November 6: Samhain. Jesseka Green and David Hanson will lead us in a Gaelic festival celebration marking the end of the harvest season and the beginning of winter or the "darker half" of the year. Our celebration will include a time of remembrance, so please bring a photo of someone you would like to honor with remembering during this service.
October 23: Awe Nature. Michele Clark, the former director of the Stiefel Theatre in Salina, currently a resident of Tahlequah, OK, is currently exhibiting her nature-made art in the Visual Voices Gallery and will share more with us about how she sees art in all of nature. Michele says, “It can be fungus, tree roots, knots on tree limbs or the tiniest rock. There is art in every bit of nature, if you just look and use your artist eyes.”
October 16: Caring Conversations: Faith and Values in End of Life Decision-Making. Faith communities are reassessing their approach to illness, end of life, and grief. As Unitarian Universalists, how does our faith inform our approach to death and illness? How do we support our members, families, and friends, as they experience the death of a loved one or approach their own end-of-life concerns? During this month’s focus of healing, lay leader Barb Gutsch will present how caring conversations about the end of life can help us heal after loss.
October 2: A Time for Turning. Reverend Thea Nietfeld asks these questions, as seasons change, how might we respond to the call for spiritual turning? What intentions and practices might support our efforts?
September 24: What Chinese Philosophers Can Teach Us About Covenantal Relationships. Covenant is one of those words that can initially sound kind of stuffy, academic and out-of-date. But when you unpack its meaning and its practices, covenant holds a whole vision for how to live in this complicated, beautiful and broken world. It is a vision that says we are most human when we bind ourselves in relationship. But not just any relationship – relationships of trust, mutual accountability and continual return. These words are from the September 2016 Soul Matters curriculum and David Hanson will shed some light on covenantal relationships from the viewpoint of Chinese philosophers.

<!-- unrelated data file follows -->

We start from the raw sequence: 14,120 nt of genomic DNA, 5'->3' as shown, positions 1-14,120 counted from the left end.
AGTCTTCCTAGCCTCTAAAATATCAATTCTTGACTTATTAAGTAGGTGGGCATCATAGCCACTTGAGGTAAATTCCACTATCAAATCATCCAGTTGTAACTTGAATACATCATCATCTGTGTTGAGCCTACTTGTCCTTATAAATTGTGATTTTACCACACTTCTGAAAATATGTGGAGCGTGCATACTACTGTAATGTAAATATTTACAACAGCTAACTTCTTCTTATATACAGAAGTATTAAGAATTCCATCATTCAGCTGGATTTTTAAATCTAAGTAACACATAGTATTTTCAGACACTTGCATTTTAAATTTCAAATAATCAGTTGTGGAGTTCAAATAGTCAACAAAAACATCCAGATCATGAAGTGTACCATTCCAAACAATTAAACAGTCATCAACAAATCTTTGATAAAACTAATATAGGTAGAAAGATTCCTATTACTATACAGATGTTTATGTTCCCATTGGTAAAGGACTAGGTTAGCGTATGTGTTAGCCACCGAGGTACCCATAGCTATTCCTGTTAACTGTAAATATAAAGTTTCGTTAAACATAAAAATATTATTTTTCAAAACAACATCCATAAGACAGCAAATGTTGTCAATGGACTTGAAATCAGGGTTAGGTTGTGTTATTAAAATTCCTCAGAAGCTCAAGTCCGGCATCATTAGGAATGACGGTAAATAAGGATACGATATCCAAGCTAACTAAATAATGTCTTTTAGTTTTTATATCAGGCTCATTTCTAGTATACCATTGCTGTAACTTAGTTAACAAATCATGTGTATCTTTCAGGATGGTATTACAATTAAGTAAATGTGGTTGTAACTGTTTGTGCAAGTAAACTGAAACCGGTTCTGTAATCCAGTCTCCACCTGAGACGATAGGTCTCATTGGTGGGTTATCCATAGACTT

September 18: Defying the Nazis UU Action Project Martha and Waitstill Sharp of Wellesley, Massachusetts, risked their lives to save many lives as the Nazis invaded Europe. Their story is being told on PBS as a Ken Burns documentary on September 20th, entitled “Defying the Nazis: the Sharps' War.” What is the legacy of the Sharps, the Flaming Chalice, and the Unitarian Universalist Service Committee? Rev. Diane Miller, a UU minister for the past 40 years, serving congregations on both coasts and as Director of Ministry for the Unitarian Universalist Association presents.
September 4: "In All Thy Getting, Get Understanding". In this Part 2 report from the 2016 Unitarian Universalist General Assembly, Barb Gutsch will share a sermon by Nancy McDonald Ladd, challenging us to become a place of deep encounter where borders are crossed and faiths connect, where real stories and real struggle intersect and understanding arises anew.
Begin video at 1:12:00 to see Reverend Ladd's sermon.
August 28th: The Search of Meaning. The author of Ecclesiastes 3:19 (NIV) stated, “Man’s fate is like that of the animals; the same fate awaits them both: As one dies, so dies the other. All have the same breath; man has no advantage over the animal. Everything is meaningless.” David Hanson will guide the service and discussion, dealing with the search for meaning in our lives, especially in light of the Unitarian Universalist Principles we hold so dear.
Due to technical difficulties, not all summer podcasts are available. Sorry.
June 19: Buddhism and Christianity revisited. In July of 2000, Bill Martin gave a talk at the Salina UU in which he was critical of Buddhism and in which he supported some aspects of a "Christian" perspective. In the intervening time, Bill's perspective has changed in significant ways; in his talk he will discuss this journey in terms of both ideas and personal events.
June 5: UU Rites of Passage. Unitarian Universalists have many ways of celebrating life and marking life transitions. We share our joys and sorrows, supporting one another through difficulty and success. From birth to death, our congregations help us live with deeper gratitude, greater connection, and more reverence for life. Every UU congregation is free to create and celebrate its own unique rites of passage. Barb Gutsch will lead a celebration of life transition. We will also welcome Rachael as our newest member.
May 22: How The World Breaks. Stan Cox and his son, Paul, have recently released a book on “natural” disasters and how many of these disasters really have their roots in human activity and are therefore preventable in the longer term, if we are willing to seriously engage in behavioral change. A review of the book says, “Here we learn that change is more than mere adaptation and life is more than mere survival.” Come to learn how you can be a part of the change.